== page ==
Find Bugs Earlier with Second-Generation Packaging

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Building a trusted development lifecycle

What are packaging, 1GP, and 2GP?

Identifying legacy development process risks

  • Developers and product managers collaborate to design and build new features. This development takes place in a feature branch in the version control system, separate from the production code delivered to customers.
  • As a feature is developed, it’s tested along the way. At this stage, the team can only test changes to the product in an “unmanaged” form. The package that will really ship to customers hasn’t been created yet, which means the process does not meet the ideal state we talked about above. Since testing does not involve a real packaged version, there’s space for bugs to slip through.
  • Well-tested features move forward and are integrated into the main branch, representing the production code base. Then, package versions can be built, allowing for regression testing in a production-like environment. For first-generation managed packages in particular, it’s critical to preserve the integrity of the main branch and the packaging org.
  • Lastly, customers receive a released version of the package incorporating the new changes.
Development process before second-generation packaging

The challenges of end-to-end testing

Nonprofit Success Pack (NPSP) package architecture
  • Across all of the components of the product, development takes place in individual feature branches.
  • Each package or component’s changes are tested in isolation. In some cases, especially with features that have cross-package or off-platform dependencies, it’s impossible to fully test functionality at this stage. Even worse, some types of dependency prevent even feature testing from taking place for extension packages until a full release is completed in core packages.
  • Only once development is completed, merges are completed, and package versions are created can end-to-end testing take place. This entails assembling the latest versions of each component into an environment and performing end-to-end tests there. If any bugs are discovered, the process has to begin again — starting with the top of the dependency hierarchy and moving down.
  • Lastly, once all of the tests are successful, the release and delivery process can proceed.
Diagram of first generation packaged based software development lifecycle

Testing with second-generation packaging

Shifting feature testing left

  • Development takes place in a feature branch in our version control system, separated from the production code that we are currently delivering to customers. As the feature is developed, CumulusCI and MetaCI continuously build second-generation package versions from every single commit — a real artifact similar to what we will ultimately ship to a customer, with the same namespace as our production package.
  • We test the second-generation package version in continuous integration and via manual QA, giving us clear, consistent results reflecting what this work would look like when we ship in production. Using a real package at this level gives us a better picture of our customers’ experience and enables us to catch more bugs early in the development lifecycle.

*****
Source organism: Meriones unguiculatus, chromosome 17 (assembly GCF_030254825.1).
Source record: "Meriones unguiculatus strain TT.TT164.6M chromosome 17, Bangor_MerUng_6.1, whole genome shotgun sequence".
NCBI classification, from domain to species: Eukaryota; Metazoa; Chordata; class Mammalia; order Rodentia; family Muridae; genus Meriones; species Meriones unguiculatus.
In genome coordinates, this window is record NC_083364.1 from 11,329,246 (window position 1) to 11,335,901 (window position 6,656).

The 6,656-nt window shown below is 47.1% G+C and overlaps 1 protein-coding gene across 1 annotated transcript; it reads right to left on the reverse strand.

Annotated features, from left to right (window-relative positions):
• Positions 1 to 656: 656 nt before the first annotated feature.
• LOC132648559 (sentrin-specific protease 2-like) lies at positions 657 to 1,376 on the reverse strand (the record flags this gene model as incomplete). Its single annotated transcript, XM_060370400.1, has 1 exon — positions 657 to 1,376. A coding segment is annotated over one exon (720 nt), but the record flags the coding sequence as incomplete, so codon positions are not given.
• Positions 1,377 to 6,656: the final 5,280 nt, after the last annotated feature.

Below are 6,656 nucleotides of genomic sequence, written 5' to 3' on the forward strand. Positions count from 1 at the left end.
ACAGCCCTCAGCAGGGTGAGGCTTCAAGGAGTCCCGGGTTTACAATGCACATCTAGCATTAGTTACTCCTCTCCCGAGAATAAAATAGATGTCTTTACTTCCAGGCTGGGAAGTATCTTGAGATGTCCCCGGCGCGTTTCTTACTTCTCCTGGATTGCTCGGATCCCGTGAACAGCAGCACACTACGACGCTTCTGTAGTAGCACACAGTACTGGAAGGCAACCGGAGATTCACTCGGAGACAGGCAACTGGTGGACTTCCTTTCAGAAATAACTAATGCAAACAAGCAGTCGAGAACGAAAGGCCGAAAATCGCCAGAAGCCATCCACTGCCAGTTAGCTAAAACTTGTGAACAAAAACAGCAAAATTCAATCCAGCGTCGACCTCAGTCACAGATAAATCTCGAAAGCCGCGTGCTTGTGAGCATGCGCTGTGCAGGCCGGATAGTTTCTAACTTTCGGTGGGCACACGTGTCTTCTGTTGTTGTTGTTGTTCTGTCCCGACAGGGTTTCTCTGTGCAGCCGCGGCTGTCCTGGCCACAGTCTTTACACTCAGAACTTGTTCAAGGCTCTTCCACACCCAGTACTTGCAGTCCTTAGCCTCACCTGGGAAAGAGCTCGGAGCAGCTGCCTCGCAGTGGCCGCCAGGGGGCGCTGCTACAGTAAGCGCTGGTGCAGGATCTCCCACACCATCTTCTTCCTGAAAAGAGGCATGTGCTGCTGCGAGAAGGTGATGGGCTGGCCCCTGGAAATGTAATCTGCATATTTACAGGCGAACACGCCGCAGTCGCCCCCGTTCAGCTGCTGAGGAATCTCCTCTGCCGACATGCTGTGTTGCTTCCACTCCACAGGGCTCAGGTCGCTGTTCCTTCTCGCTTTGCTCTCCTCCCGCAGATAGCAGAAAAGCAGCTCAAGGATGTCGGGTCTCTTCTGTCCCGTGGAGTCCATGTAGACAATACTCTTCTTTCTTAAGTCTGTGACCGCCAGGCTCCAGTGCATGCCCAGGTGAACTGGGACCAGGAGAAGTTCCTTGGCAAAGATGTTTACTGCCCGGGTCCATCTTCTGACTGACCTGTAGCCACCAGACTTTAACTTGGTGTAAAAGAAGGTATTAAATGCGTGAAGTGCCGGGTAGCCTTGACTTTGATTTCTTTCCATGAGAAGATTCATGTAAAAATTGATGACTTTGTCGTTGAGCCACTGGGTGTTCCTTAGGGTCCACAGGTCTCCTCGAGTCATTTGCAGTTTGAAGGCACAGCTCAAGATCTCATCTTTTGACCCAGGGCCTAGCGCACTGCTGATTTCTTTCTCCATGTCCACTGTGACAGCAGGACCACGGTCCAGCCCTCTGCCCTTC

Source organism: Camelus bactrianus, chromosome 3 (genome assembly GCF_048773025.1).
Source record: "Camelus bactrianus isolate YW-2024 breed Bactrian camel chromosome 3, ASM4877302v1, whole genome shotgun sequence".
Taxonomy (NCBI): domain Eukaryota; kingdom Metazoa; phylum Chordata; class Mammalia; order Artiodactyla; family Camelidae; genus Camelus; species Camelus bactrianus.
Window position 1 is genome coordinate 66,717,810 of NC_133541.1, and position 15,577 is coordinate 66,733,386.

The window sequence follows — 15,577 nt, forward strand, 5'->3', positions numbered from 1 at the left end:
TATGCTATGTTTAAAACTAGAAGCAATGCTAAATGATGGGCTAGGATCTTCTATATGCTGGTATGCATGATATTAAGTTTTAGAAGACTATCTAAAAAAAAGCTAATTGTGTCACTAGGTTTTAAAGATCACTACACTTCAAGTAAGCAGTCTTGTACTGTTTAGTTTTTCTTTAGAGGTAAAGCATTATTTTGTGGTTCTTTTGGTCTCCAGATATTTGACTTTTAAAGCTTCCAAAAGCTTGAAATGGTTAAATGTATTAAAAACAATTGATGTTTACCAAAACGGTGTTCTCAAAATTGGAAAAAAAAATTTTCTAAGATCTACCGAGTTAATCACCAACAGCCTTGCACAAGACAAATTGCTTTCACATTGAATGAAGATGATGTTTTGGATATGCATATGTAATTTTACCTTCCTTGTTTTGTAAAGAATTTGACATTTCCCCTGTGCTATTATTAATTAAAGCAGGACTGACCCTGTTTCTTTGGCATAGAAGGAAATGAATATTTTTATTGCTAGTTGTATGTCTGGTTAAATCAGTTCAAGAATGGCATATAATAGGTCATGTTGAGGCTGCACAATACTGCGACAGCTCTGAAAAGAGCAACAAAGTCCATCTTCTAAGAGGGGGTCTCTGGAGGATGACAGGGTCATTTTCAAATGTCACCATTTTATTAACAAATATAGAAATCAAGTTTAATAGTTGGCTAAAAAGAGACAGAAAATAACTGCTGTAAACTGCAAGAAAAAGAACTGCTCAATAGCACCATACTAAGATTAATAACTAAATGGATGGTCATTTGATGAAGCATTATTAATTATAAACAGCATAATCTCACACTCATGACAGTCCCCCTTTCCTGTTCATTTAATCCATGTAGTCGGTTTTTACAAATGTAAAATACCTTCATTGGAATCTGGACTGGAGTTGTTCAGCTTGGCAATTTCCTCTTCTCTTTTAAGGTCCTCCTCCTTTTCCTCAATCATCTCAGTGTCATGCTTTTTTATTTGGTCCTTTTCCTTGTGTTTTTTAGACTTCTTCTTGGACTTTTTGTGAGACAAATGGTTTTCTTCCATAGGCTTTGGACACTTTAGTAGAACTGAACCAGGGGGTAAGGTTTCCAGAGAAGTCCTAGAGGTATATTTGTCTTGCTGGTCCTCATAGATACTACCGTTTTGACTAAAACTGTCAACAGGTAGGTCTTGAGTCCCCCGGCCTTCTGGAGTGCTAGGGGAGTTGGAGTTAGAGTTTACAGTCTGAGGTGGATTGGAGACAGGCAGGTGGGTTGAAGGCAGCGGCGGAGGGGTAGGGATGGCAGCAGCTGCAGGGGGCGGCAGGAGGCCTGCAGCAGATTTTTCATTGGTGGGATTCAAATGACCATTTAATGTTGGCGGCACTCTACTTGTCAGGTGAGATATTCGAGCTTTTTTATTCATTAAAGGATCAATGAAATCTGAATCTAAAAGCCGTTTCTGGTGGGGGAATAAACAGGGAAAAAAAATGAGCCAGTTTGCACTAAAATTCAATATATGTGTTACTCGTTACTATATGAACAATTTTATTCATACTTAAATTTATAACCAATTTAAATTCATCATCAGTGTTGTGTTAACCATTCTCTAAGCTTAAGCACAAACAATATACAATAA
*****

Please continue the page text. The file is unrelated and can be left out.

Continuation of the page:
• Once a feature has completed testing, we can move forward confidently with integrating the changes into our production (main) code base. Then, we create a beta version of our package, and execute a final regression test pass — one where we can be more confident that critical bugs have already been found early in the process.
  • Lastly, once all final tests are completed, we create a release version of our package, and deliver it to our customers.
Diagram of second-generation packaged based software development lifecycle

Shifting end-to-end testing left

  • Across all of the components of the application (packages), development takes place in feature branches. Development teams use shared naming conventions — like feature/improve-customer-experience — across packages to correlate cross-package features in development.
  • On each commit, continuous integration builds a namespaced, second-generation beta managed package version using the Skip Validation option. This yields a package artifact that’s very similar (but not identical) to the packages we ship to customers, and using this specific package type offers us more capabilities we’ll discuss below.
  • Test builds create orgs that contain these package versions across a whole product. For example, if we have a feature/improve-customer-experience in development across packages A, B, and C, then our test builds will include the second-generation managed packages built from that feature branch, from all three packages.

Conclusion

  • We’ve moved risk left by testing in customer-like environments before we merge any code.
  • We’ve added a completely new capability: testing multiple dependent products, end-to-end, before cutting any releases at all.
  • We’ve improved our ability to scale and parallelize development work across large, complex package suites.
  • We’re more prepared for future migration of first-generation managed package products to second-generation packaging.

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